as not-something (outi), i.e. nothing. As such they are classed alongside hallucinations and
phantoms of the imagination. This rejection of the reality of universals has led some to call
the Stoics the first nominalists. Thus it has been suggested that the criterion for being
something is one of particularity: only a particular can be a something. Universals have no
place in Stoic ontology and this is clearly in marked contrast to Platonism.
Long and Sedley has suggested that in fact the Stoics had tripartite ontology, with
Something dividing into bodies, incorporeal and a third category, which is neither corporeal
nor incorporeal; this category includes fictional entities. These new examples of 'something'
will also have to be particulars, as universals still have no place in this account of the Stoic
ontological scheme.
Figure 2

something incorporeals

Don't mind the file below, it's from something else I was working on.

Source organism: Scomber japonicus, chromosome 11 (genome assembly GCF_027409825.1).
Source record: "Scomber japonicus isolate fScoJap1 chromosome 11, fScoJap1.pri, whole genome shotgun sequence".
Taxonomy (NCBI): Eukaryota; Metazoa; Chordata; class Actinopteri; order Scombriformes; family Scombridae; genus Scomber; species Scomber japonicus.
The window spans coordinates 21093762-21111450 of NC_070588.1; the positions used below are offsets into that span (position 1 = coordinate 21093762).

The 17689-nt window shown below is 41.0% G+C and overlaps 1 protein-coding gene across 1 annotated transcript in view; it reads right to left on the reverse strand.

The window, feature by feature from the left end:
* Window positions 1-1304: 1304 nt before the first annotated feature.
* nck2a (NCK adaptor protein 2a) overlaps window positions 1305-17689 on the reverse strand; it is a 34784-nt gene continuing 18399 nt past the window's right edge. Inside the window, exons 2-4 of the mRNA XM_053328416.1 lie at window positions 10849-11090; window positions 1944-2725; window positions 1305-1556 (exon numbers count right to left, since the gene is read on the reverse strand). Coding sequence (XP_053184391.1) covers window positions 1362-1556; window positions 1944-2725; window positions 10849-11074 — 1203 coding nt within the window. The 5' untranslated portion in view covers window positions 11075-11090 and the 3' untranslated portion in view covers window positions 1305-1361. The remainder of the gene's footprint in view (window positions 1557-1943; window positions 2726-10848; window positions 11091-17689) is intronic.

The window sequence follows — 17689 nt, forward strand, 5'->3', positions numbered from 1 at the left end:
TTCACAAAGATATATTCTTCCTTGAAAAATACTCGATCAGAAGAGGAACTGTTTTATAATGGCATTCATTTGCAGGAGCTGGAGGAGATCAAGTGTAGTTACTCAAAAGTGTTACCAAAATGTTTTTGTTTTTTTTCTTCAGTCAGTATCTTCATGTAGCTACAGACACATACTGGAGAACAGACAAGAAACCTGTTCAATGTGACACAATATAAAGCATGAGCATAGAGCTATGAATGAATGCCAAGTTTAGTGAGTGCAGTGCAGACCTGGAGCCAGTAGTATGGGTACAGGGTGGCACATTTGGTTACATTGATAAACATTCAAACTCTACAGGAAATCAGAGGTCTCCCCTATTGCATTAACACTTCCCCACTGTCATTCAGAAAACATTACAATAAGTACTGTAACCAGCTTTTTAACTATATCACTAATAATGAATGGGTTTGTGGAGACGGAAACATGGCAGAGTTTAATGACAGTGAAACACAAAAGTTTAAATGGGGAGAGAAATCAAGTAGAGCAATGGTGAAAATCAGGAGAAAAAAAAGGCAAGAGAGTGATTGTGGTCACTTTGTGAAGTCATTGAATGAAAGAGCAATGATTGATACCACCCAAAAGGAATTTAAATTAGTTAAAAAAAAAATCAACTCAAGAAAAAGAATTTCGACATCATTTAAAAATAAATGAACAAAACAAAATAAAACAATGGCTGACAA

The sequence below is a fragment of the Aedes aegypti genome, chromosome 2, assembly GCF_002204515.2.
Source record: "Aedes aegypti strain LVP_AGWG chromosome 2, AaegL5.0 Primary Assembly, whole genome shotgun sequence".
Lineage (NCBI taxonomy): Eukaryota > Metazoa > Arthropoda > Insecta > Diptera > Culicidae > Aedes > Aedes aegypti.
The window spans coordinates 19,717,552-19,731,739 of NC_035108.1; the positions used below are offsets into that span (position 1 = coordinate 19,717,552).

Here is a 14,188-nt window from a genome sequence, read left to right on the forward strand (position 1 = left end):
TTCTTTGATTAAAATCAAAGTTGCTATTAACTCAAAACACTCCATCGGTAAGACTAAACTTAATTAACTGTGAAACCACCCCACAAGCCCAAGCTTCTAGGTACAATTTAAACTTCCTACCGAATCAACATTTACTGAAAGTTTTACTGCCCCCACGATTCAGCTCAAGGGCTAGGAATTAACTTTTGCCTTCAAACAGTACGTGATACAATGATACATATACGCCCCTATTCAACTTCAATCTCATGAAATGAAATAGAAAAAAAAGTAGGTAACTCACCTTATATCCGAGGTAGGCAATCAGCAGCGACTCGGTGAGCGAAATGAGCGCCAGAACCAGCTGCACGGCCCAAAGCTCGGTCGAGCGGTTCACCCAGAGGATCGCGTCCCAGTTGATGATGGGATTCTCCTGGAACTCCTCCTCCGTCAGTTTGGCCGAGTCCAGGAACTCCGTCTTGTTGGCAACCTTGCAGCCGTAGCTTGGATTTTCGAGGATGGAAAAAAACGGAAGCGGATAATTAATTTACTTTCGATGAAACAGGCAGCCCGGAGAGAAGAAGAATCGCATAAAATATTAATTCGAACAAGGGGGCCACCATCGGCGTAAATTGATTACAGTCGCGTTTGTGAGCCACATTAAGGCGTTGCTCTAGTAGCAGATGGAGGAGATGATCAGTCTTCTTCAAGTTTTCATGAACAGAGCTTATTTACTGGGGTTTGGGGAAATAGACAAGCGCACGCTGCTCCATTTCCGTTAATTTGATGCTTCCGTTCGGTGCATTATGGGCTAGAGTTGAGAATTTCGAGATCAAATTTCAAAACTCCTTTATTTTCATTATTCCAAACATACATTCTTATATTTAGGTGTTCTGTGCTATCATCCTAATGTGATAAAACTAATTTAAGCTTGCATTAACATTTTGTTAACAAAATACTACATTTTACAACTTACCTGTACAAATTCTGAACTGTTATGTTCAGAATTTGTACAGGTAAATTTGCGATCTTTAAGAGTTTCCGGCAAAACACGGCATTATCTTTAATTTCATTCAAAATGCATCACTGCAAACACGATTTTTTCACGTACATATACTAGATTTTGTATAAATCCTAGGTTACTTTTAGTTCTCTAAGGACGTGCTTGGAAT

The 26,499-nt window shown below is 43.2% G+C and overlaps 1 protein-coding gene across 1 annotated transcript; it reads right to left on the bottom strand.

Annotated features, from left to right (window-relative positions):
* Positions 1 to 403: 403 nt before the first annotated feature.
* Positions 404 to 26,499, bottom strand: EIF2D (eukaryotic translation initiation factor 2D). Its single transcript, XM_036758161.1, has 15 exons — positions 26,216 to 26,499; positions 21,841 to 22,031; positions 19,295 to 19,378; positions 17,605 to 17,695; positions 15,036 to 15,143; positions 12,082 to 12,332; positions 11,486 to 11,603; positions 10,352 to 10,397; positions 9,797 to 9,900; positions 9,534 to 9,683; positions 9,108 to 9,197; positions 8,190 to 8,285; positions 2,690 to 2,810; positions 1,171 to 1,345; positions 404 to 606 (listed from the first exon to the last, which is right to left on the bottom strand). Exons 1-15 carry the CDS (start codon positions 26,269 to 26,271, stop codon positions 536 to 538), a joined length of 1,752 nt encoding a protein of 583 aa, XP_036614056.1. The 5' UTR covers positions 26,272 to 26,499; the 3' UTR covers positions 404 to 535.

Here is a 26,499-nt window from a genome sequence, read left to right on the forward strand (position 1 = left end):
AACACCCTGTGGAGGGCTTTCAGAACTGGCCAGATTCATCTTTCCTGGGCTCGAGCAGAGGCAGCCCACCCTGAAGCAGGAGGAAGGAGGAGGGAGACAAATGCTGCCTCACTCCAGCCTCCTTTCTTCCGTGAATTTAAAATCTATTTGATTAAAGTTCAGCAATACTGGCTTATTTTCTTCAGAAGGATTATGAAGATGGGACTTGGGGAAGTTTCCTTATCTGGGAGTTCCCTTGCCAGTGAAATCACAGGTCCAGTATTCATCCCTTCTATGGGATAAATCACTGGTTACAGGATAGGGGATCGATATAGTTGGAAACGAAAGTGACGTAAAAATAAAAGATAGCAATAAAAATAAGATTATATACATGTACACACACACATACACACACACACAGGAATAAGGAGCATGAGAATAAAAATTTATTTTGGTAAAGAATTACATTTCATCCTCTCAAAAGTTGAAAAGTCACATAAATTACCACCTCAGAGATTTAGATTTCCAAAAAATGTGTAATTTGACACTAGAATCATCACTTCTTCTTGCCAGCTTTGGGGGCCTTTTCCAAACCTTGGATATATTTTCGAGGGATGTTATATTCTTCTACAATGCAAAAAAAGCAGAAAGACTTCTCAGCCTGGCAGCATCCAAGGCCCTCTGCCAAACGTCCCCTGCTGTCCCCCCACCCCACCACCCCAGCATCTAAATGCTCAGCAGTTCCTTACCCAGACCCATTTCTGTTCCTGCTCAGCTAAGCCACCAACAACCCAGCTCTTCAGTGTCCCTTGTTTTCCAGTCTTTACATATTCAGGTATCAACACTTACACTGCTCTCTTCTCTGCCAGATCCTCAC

Neither? e. g. fictional entities

Jacques Brunschwig offers a slightly different version of Stoic ontology built upon the
common core comprising of existing bodies and subsisting incorporeal. Brunschwig accepts
the characterization of Platonic Ideas as not something reported by Simplicius, into a new
category of not-something. He places the fictional entities of Sedley into this new category.
Brunschwig is particularly concerned with a traditional conception of Stoic ontology which
suggests that originally the Stoics did hold existence to be the highest genus but that in the
light of hostile criticisms they had to retreat from this. Too stubborn to let go of their
identification between existence and body, and yet forced by external criticism to admit the
necessity of some non-bodily entities, the Stoics were, it has been held, backed into a comer